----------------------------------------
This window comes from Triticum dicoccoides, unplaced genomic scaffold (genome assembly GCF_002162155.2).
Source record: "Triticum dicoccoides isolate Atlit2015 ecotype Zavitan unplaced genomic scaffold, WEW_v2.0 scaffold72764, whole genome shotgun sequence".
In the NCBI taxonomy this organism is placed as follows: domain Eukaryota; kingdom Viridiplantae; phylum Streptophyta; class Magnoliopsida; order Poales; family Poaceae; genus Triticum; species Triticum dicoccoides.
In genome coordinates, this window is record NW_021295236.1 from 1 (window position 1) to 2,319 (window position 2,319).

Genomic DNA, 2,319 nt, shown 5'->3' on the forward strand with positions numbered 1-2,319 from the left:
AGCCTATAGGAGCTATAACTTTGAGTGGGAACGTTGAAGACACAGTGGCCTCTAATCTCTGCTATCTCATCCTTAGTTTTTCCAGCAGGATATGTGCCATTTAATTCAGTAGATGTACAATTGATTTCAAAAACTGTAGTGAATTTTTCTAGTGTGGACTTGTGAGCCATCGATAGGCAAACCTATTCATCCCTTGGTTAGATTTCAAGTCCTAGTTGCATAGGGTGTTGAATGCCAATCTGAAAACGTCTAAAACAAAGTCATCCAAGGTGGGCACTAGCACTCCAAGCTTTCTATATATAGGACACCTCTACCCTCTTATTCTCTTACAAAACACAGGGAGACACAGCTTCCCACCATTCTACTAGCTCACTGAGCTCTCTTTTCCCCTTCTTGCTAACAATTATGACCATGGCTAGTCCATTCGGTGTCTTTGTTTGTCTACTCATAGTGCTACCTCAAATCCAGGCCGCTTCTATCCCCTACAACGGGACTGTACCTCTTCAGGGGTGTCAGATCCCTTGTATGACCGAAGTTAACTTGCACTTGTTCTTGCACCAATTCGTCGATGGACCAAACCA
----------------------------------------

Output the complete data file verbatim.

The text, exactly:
This window comes from Triticum dicoccoides, unplaced genomic scaffold (genome assembly GCF_002162155.2).
Source record: "Triticum dicoccoides isolate Atlit2015 ecotype Zavitan unplaced genomic scaffold, WEW_v2.0 scaffold72764, whole genome shotgun sequence".
In the NCBI taxonomy this organism is placed as follows: domain Eukaryota; kingdom Viridiplantae; phylum Streptophyta; class Magnoliopsida; order Poales; family Poaceae; genus Triticum; species Triticum dicoccoides.
In genome coordinates, this window is record NW_021295236.1 from 1 (window position 1) to 2,319 (window position 2,319).

Genomic DNA, 2,319 nt, shown 5'->3' on the forward strand with positions numbered 1-2,319 from the left:
AGCCTATAGGAGCTATAACTTTGAGTGGGAACGTTGAAGACACAGTGGCCTCTAATCTCTGCTATCTCATCCTTAGTTTTTCCAGCAGGATATGTGCCATTTAATTCAGTAGATGTACAATTGATTTCAAAAACTGTAGTGAATTTTTCTAGTGTGGACTTGTGAGCCATCGATAGGCAAACCTATTCATCCCTTGGTTAGATTTCAAGTCCTAGTTGCATAGGGTGTTGAATGCCAATCTGAAAACGTCTAAAACAAAGTCATCCAAGGTGGGCACTAGCACTCCAAGCTTTCTATATATAGGACACCTCTACCCTCTTATTCTCTTACAAAACACAGGGAGACACAGCTTCCCACCATTCTACTAGCTCACTGAGCTCTCTTTTCCCCTTCTTGCTAACAATTATGACCATGGCTAGTCCATTCGGTGTCTTTGTTTGTCTACTCATAGTGCTACCTCAAATCCAGGCCGCTTCTATCCCCTACAACGGGACTGTACCTCTTCAGGGGTGTCAGATCCCTTGTATGACCGAAGTTAACTTGCACTTGTTCTTGCACCAATTCGTCGATGGACCAAACCA